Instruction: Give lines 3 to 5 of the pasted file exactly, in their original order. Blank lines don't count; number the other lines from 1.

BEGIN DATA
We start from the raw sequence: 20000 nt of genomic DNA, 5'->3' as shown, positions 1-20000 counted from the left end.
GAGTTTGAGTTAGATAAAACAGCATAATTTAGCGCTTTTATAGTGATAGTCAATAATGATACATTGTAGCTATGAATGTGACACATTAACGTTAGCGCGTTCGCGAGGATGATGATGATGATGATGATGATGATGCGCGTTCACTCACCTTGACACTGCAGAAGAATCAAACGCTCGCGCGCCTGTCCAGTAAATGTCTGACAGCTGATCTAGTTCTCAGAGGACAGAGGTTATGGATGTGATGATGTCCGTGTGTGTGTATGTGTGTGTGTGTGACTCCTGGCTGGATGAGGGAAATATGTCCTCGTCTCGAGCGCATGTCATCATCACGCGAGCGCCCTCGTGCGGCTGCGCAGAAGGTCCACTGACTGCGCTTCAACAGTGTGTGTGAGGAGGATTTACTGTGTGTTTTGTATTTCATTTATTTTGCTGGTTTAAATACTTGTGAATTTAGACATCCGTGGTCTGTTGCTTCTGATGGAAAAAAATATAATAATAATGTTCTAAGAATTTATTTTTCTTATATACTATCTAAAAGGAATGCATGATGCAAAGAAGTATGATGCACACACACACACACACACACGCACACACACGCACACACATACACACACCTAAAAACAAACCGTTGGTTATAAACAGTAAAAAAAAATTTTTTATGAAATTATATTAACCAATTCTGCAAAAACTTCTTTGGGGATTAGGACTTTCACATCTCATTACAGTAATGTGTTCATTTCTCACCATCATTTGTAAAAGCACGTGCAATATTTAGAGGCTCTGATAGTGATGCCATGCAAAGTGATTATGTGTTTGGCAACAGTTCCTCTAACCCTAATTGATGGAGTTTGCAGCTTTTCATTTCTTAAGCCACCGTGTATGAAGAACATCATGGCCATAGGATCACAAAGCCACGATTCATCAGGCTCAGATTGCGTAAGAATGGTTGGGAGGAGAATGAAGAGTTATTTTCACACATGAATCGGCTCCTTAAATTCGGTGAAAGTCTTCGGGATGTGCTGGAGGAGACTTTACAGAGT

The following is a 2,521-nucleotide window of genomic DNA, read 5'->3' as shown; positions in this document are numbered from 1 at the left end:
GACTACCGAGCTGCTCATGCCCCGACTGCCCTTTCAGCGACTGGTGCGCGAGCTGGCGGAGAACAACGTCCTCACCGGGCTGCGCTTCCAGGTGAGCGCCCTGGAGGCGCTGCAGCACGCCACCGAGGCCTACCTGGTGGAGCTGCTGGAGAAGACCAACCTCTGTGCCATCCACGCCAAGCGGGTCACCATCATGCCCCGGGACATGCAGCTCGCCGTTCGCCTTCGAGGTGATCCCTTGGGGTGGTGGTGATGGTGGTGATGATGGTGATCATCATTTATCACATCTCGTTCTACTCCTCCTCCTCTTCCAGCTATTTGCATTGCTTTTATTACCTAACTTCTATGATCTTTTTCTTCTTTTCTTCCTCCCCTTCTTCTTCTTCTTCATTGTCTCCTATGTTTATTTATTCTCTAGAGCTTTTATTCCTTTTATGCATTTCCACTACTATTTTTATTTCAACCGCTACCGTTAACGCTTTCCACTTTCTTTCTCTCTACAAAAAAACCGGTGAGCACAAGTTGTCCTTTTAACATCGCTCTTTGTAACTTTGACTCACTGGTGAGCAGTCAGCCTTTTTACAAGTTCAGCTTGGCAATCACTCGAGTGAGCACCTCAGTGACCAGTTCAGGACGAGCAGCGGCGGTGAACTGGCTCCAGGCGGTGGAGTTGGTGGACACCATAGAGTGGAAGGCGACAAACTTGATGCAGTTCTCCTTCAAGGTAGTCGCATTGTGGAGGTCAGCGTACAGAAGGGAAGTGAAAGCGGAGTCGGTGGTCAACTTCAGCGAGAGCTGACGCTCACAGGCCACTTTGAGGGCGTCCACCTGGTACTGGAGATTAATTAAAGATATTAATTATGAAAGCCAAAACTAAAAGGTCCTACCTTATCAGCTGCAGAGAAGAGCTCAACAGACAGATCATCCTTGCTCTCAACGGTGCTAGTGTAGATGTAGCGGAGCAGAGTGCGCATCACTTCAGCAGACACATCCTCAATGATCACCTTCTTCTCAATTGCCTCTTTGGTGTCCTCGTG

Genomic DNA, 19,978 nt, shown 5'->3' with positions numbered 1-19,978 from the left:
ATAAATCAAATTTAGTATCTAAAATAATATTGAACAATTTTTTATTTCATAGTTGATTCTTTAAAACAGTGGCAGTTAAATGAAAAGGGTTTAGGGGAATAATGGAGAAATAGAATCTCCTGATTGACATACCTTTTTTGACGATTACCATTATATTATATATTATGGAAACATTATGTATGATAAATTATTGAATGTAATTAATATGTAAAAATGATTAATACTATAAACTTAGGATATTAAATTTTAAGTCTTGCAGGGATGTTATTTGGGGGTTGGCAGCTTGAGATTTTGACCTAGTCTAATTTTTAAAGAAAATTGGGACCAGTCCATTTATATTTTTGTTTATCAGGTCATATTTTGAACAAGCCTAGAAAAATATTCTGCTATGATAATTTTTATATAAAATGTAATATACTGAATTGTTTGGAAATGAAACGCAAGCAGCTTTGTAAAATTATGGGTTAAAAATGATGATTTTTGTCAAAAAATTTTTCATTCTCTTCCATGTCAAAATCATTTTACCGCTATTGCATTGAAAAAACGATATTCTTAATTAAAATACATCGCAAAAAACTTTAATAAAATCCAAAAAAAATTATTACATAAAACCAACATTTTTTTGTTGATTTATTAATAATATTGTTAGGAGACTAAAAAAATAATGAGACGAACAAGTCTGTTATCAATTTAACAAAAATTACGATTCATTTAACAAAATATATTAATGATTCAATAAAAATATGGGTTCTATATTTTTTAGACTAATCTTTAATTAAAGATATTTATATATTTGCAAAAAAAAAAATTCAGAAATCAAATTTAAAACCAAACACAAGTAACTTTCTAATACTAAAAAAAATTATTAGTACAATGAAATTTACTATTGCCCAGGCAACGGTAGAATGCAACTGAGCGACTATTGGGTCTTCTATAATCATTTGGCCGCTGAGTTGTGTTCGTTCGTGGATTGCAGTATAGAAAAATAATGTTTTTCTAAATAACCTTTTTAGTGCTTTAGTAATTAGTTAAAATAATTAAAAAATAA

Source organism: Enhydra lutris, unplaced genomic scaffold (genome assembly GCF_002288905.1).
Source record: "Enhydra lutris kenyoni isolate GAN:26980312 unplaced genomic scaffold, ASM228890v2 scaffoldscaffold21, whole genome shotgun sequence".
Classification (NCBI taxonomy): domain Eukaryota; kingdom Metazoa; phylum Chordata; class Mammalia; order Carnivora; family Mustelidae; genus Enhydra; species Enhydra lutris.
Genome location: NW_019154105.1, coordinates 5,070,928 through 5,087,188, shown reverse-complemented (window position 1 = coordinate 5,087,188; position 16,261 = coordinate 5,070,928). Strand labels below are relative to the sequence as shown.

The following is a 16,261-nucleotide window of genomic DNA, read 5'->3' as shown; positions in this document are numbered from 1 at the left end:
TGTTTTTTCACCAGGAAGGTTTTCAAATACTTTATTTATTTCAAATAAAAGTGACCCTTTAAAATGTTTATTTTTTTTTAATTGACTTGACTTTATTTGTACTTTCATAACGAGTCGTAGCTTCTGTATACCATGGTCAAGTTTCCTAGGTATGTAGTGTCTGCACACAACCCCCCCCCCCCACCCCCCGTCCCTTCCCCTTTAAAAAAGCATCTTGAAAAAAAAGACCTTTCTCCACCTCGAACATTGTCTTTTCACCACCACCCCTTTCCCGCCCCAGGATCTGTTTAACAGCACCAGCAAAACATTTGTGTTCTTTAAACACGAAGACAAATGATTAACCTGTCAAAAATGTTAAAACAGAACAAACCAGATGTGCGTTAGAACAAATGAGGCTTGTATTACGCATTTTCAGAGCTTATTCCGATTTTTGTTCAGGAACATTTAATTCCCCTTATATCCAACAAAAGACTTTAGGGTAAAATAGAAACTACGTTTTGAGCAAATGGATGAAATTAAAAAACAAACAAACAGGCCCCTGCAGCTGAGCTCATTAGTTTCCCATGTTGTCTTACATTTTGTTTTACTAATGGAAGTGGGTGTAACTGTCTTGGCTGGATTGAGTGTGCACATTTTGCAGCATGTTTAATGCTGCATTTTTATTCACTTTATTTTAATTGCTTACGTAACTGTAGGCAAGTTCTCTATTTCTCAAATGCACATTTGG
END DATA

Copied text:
The following is a 2,521-nucleotide window of genomic DNA, read 5'->3' as shown; positions in this document are numbered from 1 at the left end:
GACTACCGAGCTGCTCATGCCCCGACTGCCCTTTCAGCGACTGGTGCGCGAGCTGGCGGAGAACAACGTCCTCACCGGGCTGCGCTTCCAGGTGAGCGCCCTGGAGGCGCTGCAGCACGCCACCGAGGCCTACCTGGTGGAGCTGCTGGAGAAGACCAACCTCTGTGCCATCCACGCCAAGCGGGTCACCATCATGCCCCGGGACATGCAGCTCGCCGTTCGCCTTCGAGGTGATCCCTTGGGGTGGTGGTGATGGTGGTGATGATGGTGATCATCATTTATCACATCTCGTTCTACTCCTCCTCCTCTTCCAGCTATTTGCATTGCTTTTATTACCTAACTTCTATGATCTTTTTCTTCTTTTCTTCCTCCCCTTCTTCTTCTTCTTCATTGTCTCCTATGTTTATTTATTCTCTAGAGCTTTTATTCCTTTTATGCATTTCCACTACTATTTTTATTTCAACCGCTACCGTTAACGCTTTCCACTTTCTTTCTCTCTACAAAAAAACCGGTGAGCACAAGTTGTCCTTTTAACATCGCTCTTTGTAACTTTGACTCACTGGTGAGCAGTCAGCCTTTTTACAAGTTCAGCTTGGCAATCACTCGAGTGAGCACCTCAGTGACCAGTTCAGGACGAGCAGCGGCGGTGAACTGGCTCCAGGCGGTGGAGTTGGTGGACACCATAGAGTGGAAGGCGACAAACTTGATGCAGTTCTCCTTCAAGGTAGTCGCATTGTGGAGGTCAGCGTACAGAAGGGAAGTGAAAGCGGAGTCGGTGGTCAACTTCAGCGAGAGCTGACGCTCACAGGCCACTTTGAGGGCGTCCACCTGGTACTGGAGATTAATTAAAGATATTAATTATGAAAGCCAAAACTAAAAGGTCCTACCTTATCAGCTGCAGAGAAGAGCTCAACAGACAGATCATCCTTGCTCTCAACGGTGCTAGTGTAGATGTAGCGGAGCAGAGTGCGCATCACTTCAGCAGACACATCCTCAATGATCACCTTCTTCTCAATTGCCTCTTTGGTGTCCTCGTG

Genomic DNA, 19,978 nt, shown 5'->3' with positions numbered 1-19,978 from the left: